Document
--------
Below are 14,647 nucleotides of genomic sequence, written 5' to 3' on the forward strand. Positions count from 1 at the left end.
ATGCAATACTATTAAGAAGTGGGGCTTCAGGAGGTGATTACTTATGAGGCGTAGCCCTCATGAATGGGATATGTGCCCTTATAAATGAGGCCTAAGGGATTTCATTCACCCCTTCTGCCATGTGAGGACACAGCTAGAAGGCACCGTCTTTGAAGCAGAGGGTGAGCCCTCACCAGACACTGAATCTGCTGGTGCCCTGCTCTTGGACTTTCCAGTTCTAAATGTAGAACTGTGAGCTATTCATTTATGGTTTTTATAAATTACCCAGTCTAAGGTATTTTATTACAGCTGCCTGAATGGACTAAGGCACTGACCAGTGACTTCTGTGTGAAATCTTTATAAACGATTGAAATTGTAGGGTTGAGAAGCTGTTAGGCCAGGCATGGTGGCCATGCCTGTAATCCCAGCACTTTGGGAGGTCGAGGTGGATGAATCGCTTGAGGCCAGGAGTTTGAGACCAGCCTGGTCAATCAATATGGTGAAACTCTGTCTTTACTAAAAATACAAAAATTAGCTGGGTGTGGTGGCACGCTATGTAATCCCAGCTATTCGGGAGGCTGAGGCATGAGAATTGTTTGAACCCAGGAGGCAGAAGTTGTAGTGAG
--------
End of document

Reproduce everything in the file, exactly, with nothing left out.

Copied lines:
Below are 14,647 nucleotides of genomic sequence, written 5' to 3' on the forward strand. Positions count from 1 at the left end.
ATGCAATACTATTAAGAAGTGGGGCTTCAGGAGGTGATTACTTATGAGGCGTAGCCCTCATGAATGGGATATGTGCCCTTATAAATGAGGCCTAAGGGATTTCATTCACCCCTTCTGCCATGTGAGGACACAGCTAGAAGGCACCGTCTTTGAAGCAGAGGGTGAGCCCTCACCAGACACTGAATCTGCTGGTGCCCTGCTCTTGGACTTTCCAGTTCTAAATGTAGAACTGTGAGCTATTCATTTATGGTTTTTATAAATTACCCAGTCTAAGGTATTTTATTACAGCTGCCTGAATGGACTAAGGCACTGACCAGTGACTTCTGTGTGAAATCTTTATAAACGATTGAAATTGTAGGGTTGAGAAGCTGTTAGGCCAGGCATGGTGGCCATGCCTGTAATCCCAGCACTTTGGGAGGTCGAGGTGGATGAATCGCTTGAGGCCAGGAGTTTGAGACCAGCCTGGTCAATCAATATGGTGAAACTCTGTCTTTACTAAAAATACAAAAATTAGCTGGGTGTGGTGGCACGCTATGTAATCCCAGCTATTCGGGAGGCTGAGGCATGAGAATTGTTTGAACCCAGGAGGCAGAAGTTGTAGTGAG